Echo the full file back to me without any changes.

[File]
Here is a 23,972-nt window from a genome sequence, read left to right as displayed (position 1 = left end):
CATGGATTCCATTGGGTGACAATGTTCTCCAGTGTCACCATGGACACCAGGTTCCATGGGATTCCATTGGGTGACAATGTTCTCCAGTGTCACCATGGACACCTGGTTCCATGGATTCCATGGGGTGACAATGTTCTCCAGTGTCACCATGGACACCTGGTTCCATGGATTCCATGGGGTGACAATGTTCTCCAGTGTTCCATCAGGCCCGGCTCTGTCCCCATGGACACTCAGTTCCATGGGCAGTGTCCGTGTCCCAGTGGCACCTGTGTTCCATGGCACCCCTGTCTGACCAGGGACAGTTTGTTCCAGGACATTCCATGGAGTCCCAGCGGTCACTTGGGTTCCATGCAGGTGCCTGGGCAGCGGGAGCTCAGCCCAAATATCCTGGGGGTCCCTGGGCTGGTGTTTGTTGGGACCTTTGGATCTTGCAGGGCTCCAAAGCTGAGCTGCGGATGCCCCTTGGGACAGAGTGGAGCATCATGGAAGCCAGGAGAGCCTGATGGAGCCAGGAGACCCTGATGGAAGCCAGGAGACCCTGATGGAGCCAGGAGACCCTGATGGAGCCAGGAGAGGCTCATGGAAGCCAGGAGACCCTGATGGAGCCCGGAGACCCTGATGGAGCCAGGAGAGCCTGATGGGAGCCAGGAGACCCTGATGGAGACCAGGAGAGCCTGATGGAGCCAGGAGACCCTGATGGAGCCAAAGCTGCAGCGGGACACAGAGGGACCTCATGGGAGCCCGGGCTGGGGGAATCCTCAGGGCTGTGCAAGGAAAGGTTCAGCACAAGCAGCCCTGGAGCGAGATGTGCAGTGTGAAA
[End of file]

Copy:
Here is a 23,972-nt window from a genome sequence, read left to right as displayed (position 1 = left end):
CATGGATTCCATTGGGTGACAATGTTCTCCAGTGTCACCATGGACACCAGGTTCCATGGGATTCCATTGGGTGACAATGTTCTCCAGTGTCACCATGGACACCTGGTTCCATGGATTCCATGGGGTGACAATGTTCTCCAGTGTCACCATGGACACCTGGTTCCATGGATTCCATGGGGTGACAATGTTCTCCAGTGTTCCATCAGGCCCGGCTCTGTCCCCATGGACACTCAGTTCCATGGGCAGTGTCCGTGTCCCAGTGGCACCTGTGTTCCATGGCACCCCTGTCTGACCAGGGACAGTTTGTTCCAGGACATTCCATGGAGTCCCAGCGGTCACTTGGGTTCCATGCAGGTGCCTGGGCAGCGGGAGCTCAGCCCAAATATCCTGGGGGTCCCTGGGCTGGTGTTTGTTGGGACCTTTGGATCTTGCAGGGCTCCAAAGCTGAGCTGCGGATGCCCCTTGGGACAGAGTGGAGCATCATGGAAGCCAGGAGAGCCTGATGGAGCCAGGAGACCCTGATGGAAGCCAGGAGACCCTGATGGAGCCAGGAGACCCTGATGGAGCCAGGAGAGGCTCATGGAAGCCAGGAGACCCTGATGGAGCCCGGAGACCCTGATGGAGCCAGGAGAGCCTGATGGGAGCCAGGAGACCCTGATGGAGACCAGGAGAGCCTGATGGAGCCAGGAGACCCTGATGGAGCCAAAGCTGCAGCGGGACACAGAGGGACCTCATGGGAGCCCGGGCTGGGGGAATCCTCAGGGCTGTGCAAGGAAAGGTTCAGCACAAGCAGCCCTGGAGCGAGATGTGCAGTGTGAAA